The Government is keeping the Summary Care Record programme despite concerns about its accuracy and usefulness to hospital doctors.
The decision to the keep the SCR is a testimony to the influence of civil servants at NHS Connecting for Health and the Department of Health who have strongly advocated the continuance of the programme, although they have never addressed points made in an independent UCL report on the programme earlier this year which questioned the accuracy of medications and allergies data held on the SCR.
The same civil servants have also persuaded the Coalition to keep the National Programme for IT NPfIT largely intact (although many articles in the media have, wrongly, described the NPfIT as dead).
The threat of inaccuracies in the SCR was raised by Trisha Greenhalgh and her team who published their research on the programme in May 2010.
She found cases where:
- The patient was taking medication which was not listed on the SCR (e.g. obtained from pharmacies, unscheduled care settings, the private sector, a relative’s medication, a stockpiled supply of past drugs, or abroad)
- The SCR listed ‘current’ medication which the patient was not taking
- The SCR indicated allergies or adverse reactions which the patient probably did not have
- The SCR failed to indicate allergies or adverse reactions which the patient probably did have
If doctors don't trust the SCR as a source of reliable information, will they use it? The Greenhalgh report found there was little use made of the SCR by hospital doctors.
In the latest SCR information which is published by the Department of Health no assurances are given that the medical information on the database will be accurate.
Indeed a letter published on NHS Connecting for Health's website, which was written by Professor Sir Bruce Keogh, Medical Director of the NHS in England, and Joan Saddler, National Director Patient and Public Affairs, Department of Health, says:
"We heard strong opinions that the use of smart cards was not universal within GP Practices and this has implications for accurate updating of the Summary Care Record."The Information Governance policy and controls that mandate smart cards are wider than the Summary Care Record Programme and as such, this issue is outside the remit of this review."However, we understand that this issue is important and we recommend that further potential options are investigated to mitigate this risk."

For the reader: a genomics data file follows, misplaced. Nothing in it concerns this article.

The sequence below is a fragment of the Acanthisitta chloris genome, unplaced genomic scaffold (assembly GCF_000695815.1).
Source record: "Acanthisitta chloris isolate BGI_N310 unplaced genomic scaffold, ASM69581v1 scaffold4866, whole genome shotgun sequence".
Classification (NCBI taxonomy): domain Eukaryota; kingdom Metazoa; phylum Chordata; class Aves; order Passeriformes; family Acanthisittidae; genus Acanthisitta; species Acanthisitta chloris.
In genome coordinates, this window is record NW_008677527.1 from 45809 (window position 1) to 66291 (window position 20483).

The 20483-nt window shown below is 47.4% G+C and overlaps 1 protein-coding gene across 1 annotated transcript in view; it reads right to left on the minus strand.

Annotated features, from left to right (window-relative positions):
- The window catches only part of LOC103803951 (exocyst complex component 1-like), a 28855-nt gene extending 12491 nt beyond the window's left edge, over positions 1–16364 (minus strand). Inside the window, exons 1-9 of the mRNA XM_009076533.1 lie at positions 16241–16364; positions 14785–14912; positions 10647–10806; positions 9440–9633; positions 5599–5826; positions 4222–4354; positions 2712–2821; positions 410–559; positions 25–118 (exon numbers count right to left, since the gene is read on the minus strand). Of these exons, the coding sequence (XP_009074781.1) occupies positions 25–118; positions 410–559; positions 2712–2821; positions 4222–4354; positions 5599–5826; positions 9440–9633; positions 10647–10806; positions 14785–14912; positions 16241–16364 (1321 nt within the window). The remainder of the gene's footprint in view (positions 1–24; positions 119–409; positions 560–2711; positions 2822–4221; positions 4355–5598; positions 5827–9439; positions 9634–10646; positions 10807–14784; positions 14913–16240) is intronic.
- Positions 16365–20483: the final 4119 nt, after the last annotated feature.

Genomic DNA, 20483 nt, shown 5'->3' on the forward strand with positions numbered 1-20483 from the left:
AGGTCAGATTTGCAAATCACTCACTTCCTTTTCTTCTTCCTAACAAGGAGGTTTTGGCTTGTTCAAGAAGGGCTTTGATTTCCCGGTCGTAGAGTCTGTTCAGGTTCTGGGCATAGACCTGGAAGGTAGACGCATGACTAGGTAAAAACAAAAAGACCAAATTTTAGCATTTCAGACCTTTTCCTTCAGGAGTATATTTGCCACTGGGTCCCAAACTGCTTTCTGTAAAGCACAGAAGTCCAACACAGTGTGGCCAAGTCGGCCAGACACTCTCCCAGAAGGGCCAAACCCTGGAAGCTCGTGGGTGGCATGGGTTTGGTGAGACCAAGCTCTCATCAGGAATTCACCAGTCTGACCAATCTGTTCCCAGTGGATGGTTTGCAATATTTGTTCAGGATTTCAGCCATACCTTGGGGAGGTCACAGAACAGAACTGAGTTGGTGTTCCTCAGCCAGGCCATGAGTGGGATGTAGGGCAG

So why is the SCR continuing if the information on the database cannot be trusted? Perhaps it's down to the persuasiveness of the civil servants at NHS Connecting for Health, and the threat of paying compensation to the system's provider BT if the programme were cancelled.
Meanwhile Phil Booth, National Coordinator of NO2ID says:
"Andrew Lansley [Health Secretary] promised patients ‘no decision about me, without me’ yet barely a week later he’s throwing away the medical privacy of millions.
“It’s bad enough the Coalition has broken its promise on medical confidentiality, but capitulating to the bureaucrats on a system known to be unsafe shows who’s really in charge at the Health Department - and just how little they care.”
The Coalition is changing Labour's SCR policy in two ways:
- there will be an opt-out form in the material that goes to patients. Before, patients had to obtain an opt-out form. It was not sent out automatically before because the Department of Health was concerned that patients would fill it in without realising what they were doing.
- what will go in the SCR is now being specified and additional information can only be added with the patient's consent.
Other than that these two things, the Department of Health has won its case to keep the central SCR database scheme largely as it was under Labour.
NPfIT is not dead - the Tony Collins Blog
Opt-outs will be made easier - ComputerworldUK
Results of review into the SCR - NHS Connecting for Health website